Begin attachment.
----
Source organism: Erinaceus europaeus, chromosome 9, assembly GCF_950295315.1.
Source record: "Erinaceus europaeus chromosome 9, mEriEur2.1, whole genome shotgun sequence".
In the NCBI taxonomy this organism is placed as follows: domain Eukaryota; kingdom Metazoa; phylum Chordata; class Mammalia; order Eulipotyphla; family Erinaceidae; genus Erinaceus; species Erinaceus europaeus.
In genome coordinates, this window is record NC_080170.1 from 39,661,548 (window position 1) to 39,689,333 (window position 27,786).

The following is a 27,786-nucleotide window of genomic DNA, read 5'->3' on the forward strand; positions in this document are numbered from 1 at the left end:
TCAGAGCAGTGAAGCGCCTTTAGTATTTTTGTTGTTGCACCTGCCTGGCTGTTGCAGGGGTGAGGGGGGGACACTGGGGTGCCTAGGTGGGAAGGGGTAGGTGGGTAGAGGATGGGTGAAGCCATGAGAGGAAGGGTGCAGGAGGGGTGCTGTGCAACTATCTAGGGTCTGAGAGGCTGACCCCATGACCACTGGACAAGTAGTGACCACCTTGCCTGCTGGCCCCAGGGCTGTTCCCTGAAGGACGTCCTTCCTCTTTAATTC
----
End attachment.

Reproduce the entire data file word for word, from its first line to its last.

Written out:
Source organism: Erinaceus europaeus, chromosome 9, assembly GCF_950295315.1.
Source record: "Erinaceus europaeus chromosome 9, mEriEur2.1, whole genome shotgun sequence".
In the NCBI taxonomy this organism is placed as follows: domain Eukaryota; kingdom Metazoa; phylum Chordata; class Mammalia; order Eulipotyphla; family Erinaceidae; genus Erinaceus; species Erinaceus europaeus.
In genome coordinates, this window is record NC_080170.1 from 39,661,548 (window position 1) to 39,689,333 (window position 27,786).

The following is a 27,786-nucleotide window of genomic DNA, read 5'->3' on the forward strand; positions in this document are numbered from 1 at the left end:
TCAGAGCAGTGAAGCGCCTTTAGTATTTTTGTTGTTGCACCTGCCTGGCTGTTGCAGGGGTGAGGGGGGGACACTGGGGTGCCTAGGTGGGAAGGGGTAGGTGGGTAGAGGATGGGTGAAGCCATGAGAGGAAGGGTGCAGGAGGGGTGCTGTGCAACTATCTAGGGTCTGAGAGGCTGACCCCATGACCACTGGACAAGTAGTGACCACCTTGCCTGCTGGCCCCAGGGCTGTTCCCTGAAGGACGTCCTTCCTCTTTAATTC